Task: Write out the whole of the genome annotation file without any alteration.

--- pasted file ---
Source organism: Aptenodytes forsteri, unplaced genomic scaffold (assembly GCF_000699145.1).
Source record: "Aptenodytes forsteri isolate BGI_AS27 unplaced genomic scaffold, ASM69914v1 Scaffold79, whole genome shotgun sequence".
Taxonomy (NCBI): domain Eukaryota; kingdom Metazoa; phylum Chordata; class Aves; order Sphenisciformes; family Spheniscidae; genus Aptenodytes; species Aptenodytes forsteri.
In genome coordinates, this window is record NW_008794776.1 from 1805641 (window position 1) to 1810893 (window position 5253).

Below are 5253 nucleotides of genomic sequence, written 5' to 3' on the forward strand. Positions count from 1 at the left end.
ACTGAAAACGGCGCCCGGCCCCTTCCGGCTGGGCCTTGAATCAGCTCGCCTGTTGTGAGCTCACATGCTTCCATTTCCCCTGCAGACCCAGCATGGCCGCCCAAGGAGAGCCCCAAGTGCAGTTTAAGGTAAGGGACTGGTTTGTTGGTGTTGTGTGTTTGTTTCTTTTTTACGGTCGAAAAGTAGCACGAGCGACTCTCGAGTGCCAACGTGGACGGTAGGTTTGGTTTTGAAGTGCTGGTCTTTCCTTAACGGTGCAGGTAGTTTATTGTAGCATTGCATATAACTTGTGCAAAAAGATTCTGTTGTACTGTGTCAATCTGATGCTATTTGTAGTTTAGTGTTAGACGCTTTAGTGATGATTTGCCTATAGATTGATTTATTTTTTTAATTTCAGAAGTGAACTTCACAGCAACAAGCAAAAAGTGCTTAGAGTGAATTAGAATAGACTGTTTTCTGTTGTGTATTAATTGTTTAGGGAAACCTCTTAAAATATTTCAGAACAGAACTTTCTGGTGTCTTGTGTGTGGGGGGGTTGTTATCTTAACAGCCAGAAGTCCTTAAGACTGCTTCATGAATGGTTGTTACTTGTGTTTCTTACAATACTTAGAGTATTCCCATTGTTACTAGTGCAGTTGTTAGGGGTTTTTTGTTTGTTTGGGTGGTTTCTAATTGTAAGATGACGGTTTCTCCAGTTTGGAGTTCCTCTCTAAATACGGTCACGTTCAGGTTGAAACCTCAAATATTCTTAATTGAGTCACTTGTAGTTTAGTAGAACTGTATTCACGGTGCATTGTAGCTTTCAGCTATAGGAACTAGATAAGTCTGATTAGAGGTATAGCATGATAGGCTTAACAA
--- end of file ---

Source organism: Aptenodytes forsteri, unplaced genomic scaffold (assembly GCF_000699145.1).
Source record: "Aptenodytes forsteri isolate BGI_AS27 unplaced genomic scaffold, ASM69914v1 Scaffold79, whole genome shotgun sequence".
Taxonomy (NCBI): domain Eukaryota; kingdom Metazoa; phylum Chordata; class Aves; order Sphenisciformes; family Spheniscidae; genus Aptenodytes; species Aptenodytes forsteri.
In genome coordinates, this window is record NW_008794776.1 from 1805641 (window position 1) to 1810893 (window position 5253).

Below are 5253 nucleotides of genomic sequence, written 5' to 3' on the forward strand. Positions count from 1 at the left end.
ACTGAAAACGGCGCCCGGCCCCTTCCGGCTGGGCCTTGAATCAGCTCGCCTGTTGTGAGCTCACATGCTTCCATTTCCCCTGCAGACCCAGCATGGCCGCCCAAGGAGAGCCCCAAGTGCAGTTTAAGGTAAGGGACTGGTTTGTTGGTGTTGTGTGTTTGTTTCTTTTTTACGGTCGAAAAGTAGCACGAGCGACTCTCGAGTGCCAACGTGGACGGTAGGTTTGGTTTTGAAGTGCTGGTCTTTCCTTAACGGTGCAGGTAGTTTATTGTAGCATTGCATATAACTTGTGCAAAAAGATTCTGTTGTACTGTGTCAATCTGATGCTATTTGTAGTTTAGTGTTAGACGCTTTAGTGATGATTTGCCTATAGATTGATTTATTTTTTTAATTTCAGAAGTGAACTTCACAGCAACAAGCAAAAAGTGCTTAGAGTGAATTAGAATAGACTGTTTTCTGTTGTGTATTAATTGTTTAGGGAAACCTCTTAAAATATTTCAGAACAGAACTTTCTGGTGTCTTGTGTGTGGGGGGGTTGTTATCTTAACAGCCAGAAGTCCTTAAGACTGCTTCATGAATGGTTGTTACTTGTGTTTCTTACAATACTTAGAGTATTCCCATTGTTACTAGTGCAGTTGTTAGGGGTTTTTTGTTTGTTTGGGTGGTTTCTAATTGTAAGATGACGGTTTCTCCAGTTTGGAGTTCCTCTCTAAATACGGTCACGTTCAGGTTGAAACCTCAAATATTCTTAATTGAGTCACTTGTAGTTTAGTAGAACTGTATTCACGGTGCATTGTAGCTTTCAGCTATAGGAACTAGATAAGTCTGATTAGAGGTATAGCATGATAGGCTTAACAA